OPINION BY DAN UNDERHILL, SPECIAL TO RIPTIDE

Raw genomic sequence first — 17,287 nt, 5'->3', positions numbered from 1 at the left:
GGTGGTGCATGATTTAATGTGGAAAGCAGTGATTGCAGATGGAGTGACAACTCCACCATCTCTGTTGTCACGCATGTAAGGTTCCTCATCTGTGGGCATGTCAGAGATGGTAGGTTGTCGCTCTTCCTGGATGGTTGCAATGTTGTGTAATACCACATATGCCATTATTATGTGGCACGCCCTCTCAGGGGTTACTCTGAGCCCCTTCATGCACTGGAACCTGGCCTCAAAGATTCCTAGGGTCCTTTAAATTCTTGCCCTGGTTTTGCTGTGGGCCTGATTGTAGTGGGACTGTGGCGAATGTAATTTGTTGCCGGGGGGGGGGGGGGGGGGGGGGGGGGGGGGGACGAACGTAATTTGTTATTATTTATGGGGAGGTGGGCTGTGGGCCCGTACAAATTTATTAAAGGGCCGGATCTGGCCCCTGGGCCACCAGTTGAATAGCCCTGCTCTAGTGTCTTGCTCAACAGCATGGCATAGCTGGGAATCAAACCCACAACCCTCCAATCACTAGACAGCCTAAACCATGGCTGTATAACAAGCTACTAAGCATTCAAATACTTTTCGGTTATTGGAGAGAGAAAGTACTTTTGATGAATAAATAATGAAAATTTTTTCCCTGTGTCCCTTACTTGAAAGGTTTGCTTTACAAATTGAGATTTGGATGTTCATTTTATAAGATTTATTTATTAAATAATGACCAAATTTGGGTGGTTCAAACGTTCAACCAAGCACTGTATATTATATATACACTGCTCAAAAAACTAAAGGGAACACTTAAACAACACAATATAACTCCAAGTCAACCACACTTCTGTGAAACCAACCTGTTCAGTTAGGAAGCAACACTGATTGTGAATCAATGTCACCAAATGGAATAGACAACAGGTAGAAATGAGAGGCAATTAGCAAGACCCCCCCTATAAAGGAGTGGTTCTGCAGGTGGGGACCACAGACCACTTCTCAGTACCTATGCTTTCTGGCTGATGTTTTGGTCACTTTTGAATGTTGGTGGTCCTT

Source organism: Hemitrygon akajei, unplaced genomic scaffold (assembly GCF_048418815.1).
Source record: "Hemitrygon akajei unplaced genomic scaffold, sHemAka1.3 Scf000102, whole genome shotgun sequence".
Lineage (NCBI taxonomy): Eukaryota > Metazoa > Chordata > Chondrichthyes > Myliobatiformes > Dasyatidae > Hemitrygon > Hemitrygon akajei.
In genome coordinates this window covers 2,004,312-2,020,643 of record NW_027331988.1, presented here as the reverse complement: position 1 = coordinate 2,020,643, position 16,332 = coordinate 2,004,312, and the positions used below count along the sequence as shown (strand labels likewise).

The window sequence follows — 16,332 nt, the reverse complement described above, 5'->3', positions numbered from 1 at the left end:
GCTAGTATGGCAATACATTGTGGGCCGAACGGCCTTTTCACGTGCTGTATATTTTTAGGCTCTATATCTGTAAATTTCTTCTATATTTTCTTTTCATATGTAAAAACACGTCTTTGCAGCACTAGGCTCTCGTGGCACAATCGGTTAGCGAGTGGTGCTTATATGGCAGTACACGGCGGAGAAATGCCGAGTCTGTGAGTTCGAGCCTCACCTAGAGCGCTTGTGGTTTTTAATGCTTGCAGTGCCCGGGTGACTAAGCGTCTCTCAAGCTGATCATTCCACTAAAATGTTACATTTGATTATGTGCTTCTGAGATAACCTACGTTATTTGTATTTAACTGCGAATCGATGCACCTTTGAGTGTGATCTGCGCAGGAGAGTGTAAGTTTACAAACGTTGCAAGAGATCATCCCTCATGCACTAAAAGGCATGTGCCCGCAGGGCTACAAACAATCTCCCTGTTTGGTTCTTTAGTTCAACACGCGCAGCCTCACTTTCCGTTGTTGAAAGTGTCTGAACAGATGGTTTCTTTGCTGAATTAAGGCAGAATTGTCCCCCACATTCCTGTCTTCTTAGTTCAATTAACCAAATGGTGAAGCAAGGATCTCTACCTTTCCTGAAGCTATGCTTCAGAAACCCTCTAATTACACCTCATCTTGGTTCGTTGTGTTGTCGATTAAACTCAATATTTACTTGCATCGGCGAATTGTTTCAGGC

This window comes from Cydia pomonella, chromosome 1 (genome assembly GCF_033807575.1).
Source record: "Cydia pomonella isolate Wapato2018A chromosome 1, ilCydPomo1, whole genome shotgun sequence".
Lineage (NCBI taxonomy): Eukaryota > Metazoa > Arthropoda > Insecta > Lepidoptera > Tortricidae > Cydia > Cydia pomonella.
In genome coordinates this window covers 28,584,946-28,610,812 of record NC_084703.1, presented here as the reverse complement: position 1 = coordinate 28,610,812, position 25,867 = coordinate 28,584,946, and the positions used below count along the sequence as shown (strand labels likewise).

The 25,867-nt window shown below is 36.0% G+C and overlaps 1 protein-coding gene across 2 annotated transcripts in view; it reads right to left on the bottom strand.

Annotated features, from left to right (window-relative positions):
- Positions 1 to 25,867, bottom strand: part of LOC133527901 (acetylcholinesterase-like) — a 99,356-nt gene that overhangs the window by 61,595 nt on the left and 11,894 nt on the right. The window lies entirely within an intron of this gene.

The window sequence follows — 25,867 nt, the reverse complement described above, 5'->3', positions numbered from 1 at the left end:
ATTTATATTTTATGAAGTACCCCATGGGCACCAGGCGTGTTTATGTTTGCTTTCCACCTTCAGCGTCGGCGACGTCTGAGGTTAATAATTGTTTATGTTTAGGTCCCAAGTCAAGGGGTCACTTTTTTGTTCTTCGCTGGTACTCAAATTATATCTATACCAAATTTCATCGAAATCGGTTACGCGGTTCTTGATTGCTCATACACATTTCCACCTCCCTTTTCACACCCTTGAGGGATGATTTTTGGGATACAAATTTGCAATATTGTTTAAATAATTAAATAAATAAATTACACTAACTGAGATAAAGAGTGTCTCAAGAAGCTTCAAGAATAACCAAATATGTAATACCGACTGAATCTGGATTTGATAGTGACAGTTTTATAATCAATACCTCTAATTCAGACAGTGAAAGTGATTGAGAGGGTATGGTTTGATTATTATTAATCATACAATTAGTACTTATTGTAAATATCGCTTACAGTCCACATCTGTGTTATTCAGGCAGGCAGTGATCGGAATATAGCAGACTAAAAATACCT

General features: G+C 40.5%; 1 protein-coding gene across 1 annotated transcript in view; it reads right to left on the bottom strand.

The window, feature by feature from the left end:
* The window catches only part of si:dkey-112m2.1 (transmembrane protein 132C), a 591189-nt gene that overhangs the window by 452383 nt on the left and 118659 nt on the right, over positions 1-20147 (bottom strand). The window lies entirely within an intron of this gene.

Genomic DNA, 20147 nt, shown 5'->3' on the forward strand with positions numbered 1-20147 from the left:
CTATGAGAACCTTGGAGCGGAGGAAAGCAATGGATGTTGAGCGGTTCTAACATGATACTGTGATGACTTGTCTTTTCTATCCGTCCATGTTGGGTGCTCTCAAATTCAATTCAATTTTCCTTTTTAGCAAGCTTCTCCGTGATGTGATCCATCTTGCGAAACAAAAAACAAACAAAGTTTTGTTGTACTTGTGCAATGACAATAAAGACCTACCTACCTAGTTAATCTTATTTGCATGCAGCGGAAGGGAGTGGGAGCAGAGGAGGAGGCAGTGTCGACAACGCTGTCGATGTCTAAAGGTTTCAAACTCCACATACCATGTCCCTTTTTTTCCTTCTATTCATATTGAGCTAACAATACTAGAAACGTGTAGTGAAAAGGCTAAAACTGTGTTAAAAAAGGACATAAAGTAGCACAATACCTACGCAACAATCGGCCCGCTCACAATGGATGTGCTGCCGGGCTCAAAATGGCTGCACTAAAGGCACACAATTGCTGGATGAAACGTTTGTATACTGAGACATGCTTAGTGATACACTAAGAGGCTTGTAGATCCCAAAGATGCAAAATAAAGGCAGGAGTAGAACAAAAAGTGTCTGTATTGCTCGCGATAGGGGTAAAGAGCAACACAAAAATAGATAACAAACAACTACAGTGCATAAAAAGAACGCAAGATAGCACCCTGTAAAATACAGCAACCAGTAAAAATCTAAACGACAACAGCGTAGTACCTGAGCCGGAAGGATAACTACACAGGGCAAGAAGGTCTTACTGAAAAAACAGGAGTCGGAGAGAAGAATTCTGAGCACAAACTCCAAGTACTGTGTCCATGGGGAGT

I consider myself fairly progressive and I didn't care much for the tone of some of the programming I heard on Air America. Sometime before Air America existed, on Prairie Home Companion, there was a radio play called "Adventures in Ethics" in which a radio personality wrestles with his conscience because his producer wants him to be "the Rush Limbaugh of the liberals." His job was to play as fast and loose with factoids just like the far-right media do. The show was funny because the left didn't do those kinds of things. With Air America, any illusion that the left was above all that sort of vanished. What remains here in the Bay Area is KPFA (Pacifica Radio, no connection to Pacifica, California) and two public radio stations. One thing to know about KQED and KALW is that even though they do present stories that won't make it to Fox News, and even though they often go into greater depth than standard corporate media, they participate in whatever news blackouts the propaganda machine tells them to. If one listened only to public radio stations, one would gather that the people of Haiti are poor because they just haven't been trying very hard. No mention is ever made of our glorious government meddling with their internal affairs or imposing sanctions on them for not behaving enough like the good colonies that American multinational corporations like. Public radio did report that Rev. Pat Robertson believes that Haiti's troubles come from a deal the Haitians made with the Devil over and over again. They were careful to deplore it, but why does that rate air time? Haiti earthquake coverage is a pretty good example of what we do and don't hear about on public radio. One would get the impression that the United States operates on goodwill only, offering selfless service to Haiti, but a Doctors Without Borders/Médecins Sans Frontières (MSF) cargo plane carrying 12 tons of medical equipment, including drugs, surgical supplies and two dialysis machines, was turned away three times from Port-au-Prince airport by the American military running the airport. Interviews on KPFA indicate that what the U.S. is doing is in service of American hegemony first and the Haitian people rate only if there is propaganda potential. We may hear a little of that on KQED and KALW, but we can know they will focus their attention elsewhere if they are told to. Public radio isn't less manipulative than the regular corporate media. It is just aimed at a smarter audience. KPFA is chronically underfunded, but it is tenacious. At a time when investigative reporting has been all but abandoned, KPFA keeps us informed, whether the powers that be want it to or not.